BETWEEN U S: A HyperHistory of American Microtonalists

Kyle Gann
Kyle Gann
Photo by Susan San Giovanni

READ and watch a conversation with Kyle Gann.

There is nothing that musicians take more for granted than the fact that there are twelve pitches to an octave, and that these pitches divide the octave into twelve equal steps. Apparently few musicians question this arrangement, and only a tiny minority can explain whence it arose, why, and from what principles its authority derives. This 12-pitch assumption, however, is far from innocent. Twelve-tone equal temperament, as this common tuning is called, is a 20th-century phenomenon, a blandly homogenous tuning increasingly imposed on all the world’s musics in the name of scientific progress. In short, twelve-tone equal temperament is to tuning what the McDonald’s hamburger is to food.

How can this be so? What is so unnatural about twelve-tone equal temperament?

The basis of any natural system of tuning is that two pitches sound consonant (that is to say, sweet, or intelligible to the ear) when their sound waves vibrate at ratios of relatively small whole numbers. In an octave, for example, two pitches vibrate at a ratio of 2 to 1, one pitch vibrating twice as fast as the other. In a perfect fifth, such as C up to G, the ratio is 3 to 2. In a major third C to E, the ratio is 5 to 4.

The great problem that nature bequeaths to us in the mathematics of tuning – not an obstacle, but a wonderful challenge when viewed the right way – is that these simple intervals aren’t divisible by each other. To illustrate, we need a perceptual measure of interval size. The one invented by the great acoustician Alexander Ellis in the late 19th century is called a cent, and is equal, by definition to one 1200th of an octave, or 1/100th of a half-step.

An octave: (ratio 2:1) = 1200 cents
A perfect fifth: (ratio 3:2) = 701.955 cents
A major third: (ratio 5:4) = 386.3 cents

In the equal temperament we’re used to, three major thirds – C to E, E to G#, G# to C – equal one octave. But as you can see, three pure major thirds of 386.3 cents do not equal one octave, because 3 x 386.3 does not equal 1200. So equal temperament, our McDonald’s hamburger tuning, stretches every major third out to an arbitrarily out-of-tune 400 cents, somewhat the way McDonalds standardizes every patty to a flat quarter-pound of dubious relation to beef. These means that every major third on the piano is out of tune by 13.7 cents, creating busy little beat patterns between the overtones of every major third we hear. Unless you’ve had some exposure to Indian or Indonesian or some other non-Western musical tradition (or authentic barbershop quartet music, the last pure-tuned tradition in America), it’s quite likely that you’ve never heard a true major third in your life, nor a true major or minor triad.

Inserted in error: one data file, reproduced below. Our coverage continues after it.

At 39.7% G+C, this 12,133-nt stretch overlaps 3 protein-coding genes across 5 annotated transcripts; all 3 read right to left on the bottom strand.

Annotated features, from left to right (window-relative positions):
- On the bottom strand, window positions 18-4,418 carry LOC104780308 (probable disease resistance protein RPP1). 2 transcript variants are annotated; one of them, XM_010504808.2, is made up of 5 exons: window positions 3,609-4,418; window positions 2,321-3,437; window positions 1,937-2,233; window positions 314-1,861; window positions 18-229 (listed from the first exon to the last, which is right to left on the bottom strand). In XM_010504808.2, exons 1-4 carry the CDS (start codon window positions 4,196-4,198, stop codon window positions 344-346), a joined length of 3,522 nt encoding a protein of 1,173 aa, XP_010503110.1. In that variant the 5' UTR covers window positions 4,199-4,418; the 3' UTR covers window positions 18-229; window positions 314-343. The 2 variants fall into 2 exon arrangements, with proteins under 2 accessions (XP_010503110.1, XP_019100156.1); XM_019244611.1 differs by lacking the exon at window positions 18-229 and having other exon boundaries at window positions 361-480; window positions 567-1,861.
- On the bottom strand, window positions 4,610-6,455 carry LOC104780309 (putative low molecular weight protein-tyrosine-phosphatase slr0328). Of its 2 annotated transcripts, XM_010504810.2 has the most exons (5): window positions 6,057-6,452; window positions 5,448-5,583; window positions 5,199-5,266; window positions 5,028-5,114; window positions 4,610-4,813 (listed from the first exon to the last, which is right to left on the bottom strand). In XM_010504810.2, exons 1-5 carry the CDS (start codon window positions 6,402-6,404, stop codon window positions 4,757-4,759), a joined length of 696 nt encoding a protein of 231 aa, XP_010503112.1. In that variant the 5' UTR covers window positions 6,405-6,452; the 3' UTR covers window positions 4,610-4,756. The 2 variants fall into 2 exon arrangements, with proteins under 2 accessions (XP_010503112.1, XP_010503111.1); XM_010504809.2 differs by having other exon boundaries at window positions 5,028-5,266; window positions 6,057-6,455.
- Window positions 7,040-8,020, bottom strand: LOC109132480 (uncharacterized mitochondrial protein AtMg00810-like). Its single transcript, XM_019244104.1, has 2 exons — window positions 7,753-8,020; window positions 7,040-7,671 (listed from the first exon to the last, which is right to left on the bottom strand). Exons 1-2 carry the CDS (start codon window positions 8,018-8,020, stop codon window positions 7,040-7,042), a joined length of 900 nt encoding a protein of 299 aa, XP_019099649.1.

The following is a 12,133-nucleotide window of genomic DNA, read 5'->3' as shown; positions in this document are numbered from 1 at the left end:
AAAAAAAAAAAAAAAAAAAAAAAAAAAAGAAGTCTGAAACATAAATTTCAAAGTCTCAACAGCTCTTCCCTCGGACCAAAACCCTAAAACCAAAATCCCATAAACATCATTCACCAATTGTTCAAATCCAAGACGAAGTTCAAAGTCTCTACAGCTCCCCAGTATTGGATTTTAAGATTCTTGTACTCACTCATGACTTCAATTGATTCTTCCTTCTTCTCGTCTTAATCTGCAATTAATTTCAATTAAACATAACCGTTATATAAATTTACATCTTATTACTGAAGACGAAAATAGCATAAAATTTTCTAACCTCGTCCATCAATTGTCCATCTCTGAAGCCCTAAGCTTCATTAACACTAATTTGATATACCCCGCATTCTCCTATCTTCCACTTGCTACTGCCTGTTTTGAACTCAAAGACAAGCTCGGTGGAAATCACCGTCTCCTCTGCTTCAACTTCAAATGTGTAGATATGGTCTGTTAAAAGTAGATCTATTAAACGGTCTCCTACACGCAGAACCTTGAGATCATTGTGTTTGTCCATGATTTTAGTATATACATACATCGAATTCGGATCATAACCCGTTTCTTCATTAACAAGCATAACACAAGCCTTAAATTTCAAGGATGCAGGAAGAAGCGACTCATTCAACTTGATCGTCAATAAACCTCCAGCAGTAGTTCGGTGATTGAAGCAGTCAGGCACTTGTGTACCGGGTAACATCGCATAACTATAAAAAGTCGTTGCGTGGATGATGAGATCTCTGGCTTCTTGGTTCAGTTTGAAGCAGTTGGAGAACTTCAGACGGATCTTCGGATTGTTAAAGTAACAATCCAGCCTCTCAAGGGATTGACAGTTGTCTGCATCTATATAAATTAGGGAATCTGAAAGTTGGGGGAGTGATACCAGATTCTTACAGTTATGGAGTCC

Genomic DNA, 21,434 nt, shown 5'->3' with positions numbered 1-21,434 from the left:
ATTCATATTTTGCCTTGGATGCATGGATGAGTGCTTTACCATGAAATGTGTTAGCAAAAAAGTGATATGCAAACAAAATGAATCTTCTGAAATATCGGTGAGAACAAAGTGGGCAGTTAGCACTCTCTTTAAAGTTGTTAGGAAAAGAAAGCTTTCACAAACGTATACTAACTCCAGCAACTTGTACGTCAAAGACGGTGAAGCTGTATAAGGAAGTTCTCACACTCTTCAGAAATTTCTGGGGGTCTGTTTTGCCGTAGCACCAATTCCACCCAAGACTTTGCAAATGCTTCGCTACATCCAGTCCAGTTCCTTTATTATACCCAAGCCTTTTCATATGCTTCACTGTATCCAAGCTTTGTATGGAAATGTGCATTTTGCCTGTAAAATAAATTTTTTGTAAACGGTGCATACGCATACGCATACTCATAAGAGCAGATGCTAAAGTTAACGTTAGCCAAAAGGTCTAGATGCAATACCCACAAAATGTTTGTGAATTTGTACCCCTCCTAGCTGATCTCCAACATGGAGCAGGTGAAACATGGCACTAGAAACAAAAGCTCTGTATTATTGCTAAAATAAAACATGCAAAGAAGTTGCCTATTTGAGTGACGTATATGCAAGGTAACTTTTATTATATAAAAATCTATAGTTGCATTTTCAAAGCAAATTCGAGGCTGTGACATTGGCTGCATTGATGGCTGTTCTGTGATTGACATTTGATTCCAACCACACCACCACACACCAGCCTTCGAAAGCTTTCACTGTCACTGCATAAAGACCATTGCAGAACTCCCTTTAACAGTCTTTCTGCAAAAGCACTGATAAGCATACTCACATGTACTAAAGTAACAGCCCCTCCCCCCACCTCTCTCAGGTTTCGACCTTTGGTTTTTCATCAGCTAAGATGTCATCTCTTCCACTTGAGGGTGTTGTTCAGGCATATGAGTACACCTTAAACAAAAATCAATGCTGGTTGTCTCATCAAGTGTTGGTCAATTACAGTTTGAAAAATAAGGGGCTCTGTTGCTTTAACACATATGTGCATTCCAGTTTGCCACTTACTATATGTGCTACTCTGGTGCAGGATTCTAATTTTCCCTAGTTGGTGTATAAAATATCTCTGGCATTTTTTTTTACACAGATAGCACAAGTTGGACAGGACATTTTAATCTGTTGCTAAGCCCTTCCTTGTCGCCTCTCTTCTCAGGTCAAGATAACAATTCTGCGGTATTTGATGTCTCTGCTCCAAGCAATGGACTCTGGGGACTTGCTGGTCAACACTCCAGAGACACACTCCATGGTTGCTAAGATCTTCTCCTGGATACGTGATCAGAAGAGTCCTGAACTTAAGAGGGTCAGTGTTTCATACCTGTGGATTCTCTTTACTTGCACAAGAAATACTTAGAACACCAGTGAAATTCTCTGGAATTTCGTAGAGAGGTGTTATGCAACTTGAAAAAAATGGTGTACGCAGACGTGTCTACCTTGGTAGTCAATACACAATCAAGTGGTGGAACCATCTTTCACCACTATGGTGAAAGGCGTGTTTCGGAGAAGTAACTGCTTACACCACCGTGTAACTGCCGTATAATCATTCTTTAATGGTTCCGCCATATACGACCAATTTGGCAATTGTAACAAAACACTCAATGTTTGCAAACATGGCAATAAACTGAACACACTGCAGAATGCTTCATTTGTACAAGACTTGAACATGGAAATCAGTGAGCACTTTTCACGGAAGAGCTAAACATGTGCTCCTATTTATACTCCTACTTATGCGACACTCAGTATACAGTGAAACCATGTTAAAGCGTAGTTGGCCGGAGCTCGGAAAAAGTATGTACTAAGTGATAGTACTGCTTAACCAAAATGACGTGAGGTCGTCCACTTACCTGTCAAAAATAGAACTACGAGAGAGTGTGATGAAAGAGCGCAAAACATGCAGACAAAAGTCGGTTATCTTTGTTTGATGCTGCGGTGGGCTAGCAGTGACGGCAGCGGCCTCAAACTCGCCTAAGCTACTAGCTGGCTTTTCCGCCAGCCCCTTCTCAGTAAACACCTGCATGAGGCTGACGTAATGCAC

Music schools teach that this Big Mac tuning has been around for centuries and represents an immutable endpoint of progress. It’s a lie. History, even in Europe, has provided many alternatives, Arabic and Asian cultures have provided rich tuning resources unknown to us, and many recent American composers have explored alternative tuning possibilities.

There are many reasons to write in other tunings, seemingly as many as there are composers who do it. La Monte Young seeks absolute purity of pitch so he can explore complex combinations of distant overtones never heard before. Harry Partch wanted to imitate in melody the subtle contours of the human voice, without compromise. Lou Harrison wants to recapture the sensuous presence that true intervals had before the 20th century. Ben Johnston wants his music perfectly in tune so it will have a healthful psychological effect on the listener. Myself, I enjoy the expanded composing resources of 30 or so pitches to the octave, and the option of creating amazing chromatic effects through minimal voice-leading. Some composers are seeking a magical harmonic alchemy written about in ancient treatises. Others just enjoy exotic out-of-tuneness. One of the exciting things about the microtonal field is that, despite its grounding in natural laws of acoustics, its diverse practitioners hardly agree on anything.

For those intrigued but unfamiliar with the wide range of microtonal strategies, this quick survey in four sections will explore several options for escaping equal temperament. We’ll look at forms of historical tunings, take a regrettably brief glimpse at other tunings of the world, and examine tunings devised by several American composers, both in the areas of just intonation and of equal temperaments based on divisions other than 12.

And for those who want more information, there are a lot of Web sites. Book publishers and academic musicians are absolutely convinced that alternate tuning is a strange, esoteric subject that no one except a few weirdos is interested in. If they’d look on the Web, they’d find thousands of tuning aficionados. You can learn everything you wanted to know about meantone at, and Terry Blackburn, Zeke Hoscan, and Stephen Malinowski have excellent pages on the mathematics of different

European tunings. There’s a Pythagorean Web page. And one of the most forward-looking theoretical thinkers, with a lot of new tuning conceptions for new composition, is Joe Monzo. The tuning of our music evolves historically more rapidly than people realize, and it’s on the move again.


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